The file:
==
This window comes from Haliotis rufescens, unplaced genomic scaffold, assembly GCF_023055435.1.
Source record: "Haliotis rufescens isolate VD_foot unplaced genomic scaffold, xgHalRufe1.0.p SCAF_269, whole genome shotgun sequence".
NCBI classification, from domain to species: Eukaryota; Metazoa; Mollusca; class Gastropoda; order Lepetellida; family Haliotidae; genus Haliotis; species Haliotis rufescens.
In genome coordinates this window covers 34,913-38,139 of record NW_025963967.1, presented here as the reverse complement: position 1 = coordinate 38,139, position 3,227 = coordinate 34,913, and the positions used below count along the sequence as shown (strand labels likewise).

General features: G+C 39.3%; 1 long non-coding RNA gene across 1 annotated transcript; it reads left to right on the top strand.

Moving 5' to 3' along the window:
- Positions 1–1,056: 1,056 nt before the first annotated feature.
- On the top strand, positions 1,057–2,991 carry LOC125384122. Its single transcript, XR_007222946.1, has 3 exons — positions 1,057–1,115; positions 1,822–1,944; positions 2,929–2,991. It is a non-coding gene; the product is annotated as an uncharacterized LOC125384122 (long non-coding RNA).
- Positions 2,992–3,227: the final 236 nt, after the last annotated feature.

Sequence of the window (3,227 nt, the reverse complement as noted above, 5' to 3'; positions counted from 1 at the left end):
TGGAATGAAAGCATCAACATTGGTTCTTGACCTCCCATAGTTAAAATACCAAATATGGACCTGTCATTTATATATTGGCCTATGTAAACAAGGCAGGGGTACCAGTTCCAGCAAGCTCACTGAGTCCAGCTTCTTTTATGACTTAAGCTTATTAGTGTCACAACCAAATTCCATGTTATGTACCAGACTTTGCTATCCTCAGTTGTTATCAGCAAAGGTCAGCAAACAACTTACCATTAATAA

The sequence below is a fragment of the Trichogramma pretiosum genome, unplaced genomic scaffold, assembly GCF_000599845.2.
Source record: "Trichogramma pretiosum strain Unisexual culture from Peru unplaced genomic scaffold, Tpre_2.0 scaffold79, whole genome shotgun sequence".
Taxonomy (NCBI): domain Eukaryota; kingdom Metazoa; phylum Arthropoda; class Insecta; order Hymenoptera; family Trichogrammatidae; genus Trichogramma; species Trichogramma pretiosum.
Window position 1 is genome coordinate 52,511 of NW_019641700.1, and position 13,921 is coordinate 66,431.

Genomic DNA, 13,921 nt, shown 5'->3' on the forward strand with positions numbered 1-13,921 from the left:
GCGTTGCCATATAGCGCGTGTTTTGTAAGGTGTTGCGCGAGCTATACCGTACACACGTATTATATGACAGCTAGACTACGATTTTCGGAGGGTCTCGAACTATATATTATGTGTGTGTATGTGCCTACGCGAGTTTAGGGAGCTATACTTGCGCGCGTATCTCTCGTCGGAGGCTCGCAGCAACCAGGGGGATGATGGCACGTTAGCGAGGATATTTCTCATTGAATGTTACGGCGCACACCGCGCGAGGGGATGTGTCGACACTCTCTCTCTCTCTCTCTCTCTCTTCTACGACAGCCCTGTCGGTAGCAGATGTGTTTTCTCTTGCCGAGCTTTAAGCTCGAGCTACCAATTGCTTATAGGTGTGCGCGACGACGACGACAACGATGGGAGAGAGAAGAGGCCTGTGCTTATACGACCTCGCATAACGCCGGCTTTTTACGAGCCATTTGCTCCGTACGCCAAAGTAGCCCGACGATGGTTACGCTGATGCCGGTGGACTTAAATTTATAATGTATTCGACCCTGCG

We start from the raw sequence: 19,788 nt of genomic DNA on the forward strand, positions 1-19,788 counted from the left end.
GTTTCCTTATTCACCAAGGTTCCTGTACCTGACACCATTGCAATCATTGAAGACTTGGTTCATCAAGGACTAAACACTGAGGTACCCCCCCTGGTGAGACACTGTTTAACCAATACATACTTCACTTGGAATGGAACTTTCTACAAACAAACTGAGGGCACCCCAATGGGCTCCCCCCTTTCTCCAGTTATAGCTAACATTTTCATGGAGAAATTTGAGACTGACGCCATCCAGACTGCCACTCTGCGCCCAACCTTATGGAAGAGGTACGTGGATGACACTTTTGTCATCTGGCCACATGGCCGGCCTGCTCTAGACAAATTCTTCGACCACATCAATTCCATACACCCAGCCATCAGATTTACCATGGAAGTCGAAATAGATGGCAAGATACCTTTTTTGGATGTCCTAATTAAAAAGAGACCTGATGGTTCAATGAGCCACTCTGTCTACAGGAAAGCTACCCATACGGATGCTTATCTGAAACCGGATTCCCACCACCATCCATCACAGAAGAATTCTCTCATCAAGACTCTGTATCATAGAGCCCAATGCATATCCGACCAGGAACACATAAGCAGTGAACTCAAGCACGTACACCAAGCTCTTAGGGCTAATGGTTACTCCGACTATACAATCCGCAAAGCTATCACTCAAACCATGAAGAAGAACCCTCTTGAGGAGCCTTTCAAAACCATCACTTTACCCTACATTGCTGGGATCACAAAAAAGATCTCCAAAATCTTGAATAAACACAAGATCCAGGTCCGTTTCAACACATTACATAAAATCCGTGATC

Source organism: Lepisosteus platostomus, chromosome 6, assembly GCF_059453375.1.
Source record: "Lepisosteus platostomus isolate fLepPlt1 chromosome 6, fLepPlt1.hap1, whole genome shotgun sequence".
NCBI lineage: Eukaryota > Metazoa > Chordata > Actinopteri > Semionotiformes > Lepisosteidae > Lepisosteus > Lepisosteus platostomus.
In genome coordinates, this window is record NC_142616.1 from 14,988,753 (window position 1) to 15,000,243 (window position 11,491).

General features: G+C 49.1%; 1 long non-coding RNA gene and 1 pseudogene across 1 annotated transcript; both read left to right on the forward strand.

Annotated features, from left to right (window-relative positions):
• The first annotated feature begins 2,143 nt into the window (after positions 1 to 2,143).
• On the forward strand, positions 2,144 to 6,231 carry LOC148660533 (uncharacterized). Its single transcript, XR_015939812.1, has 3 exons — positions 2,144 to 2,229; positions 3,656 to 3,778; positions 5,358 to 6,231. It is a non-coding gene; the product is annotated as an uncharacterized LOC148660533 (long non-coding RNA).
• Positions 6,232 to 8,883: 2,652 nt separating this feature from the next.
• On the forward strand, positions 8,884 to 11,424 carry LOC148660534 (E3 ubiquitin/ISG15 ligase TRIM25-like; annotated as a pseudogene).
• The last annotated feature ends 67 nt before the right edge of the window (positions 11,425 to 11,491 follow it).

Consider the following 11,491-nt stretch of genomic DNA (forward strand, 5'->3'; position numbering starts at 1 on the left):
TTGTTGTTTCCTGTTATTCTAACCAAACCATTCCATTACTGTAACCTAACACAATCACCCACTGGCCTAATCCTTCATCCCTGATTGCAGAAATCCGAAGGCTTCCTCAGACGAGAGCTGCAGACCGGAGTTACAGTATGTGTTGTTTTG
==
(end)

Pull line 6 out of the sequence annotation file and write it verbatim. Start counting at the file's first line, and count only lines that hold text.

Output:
Moving 5' to 3' along the window: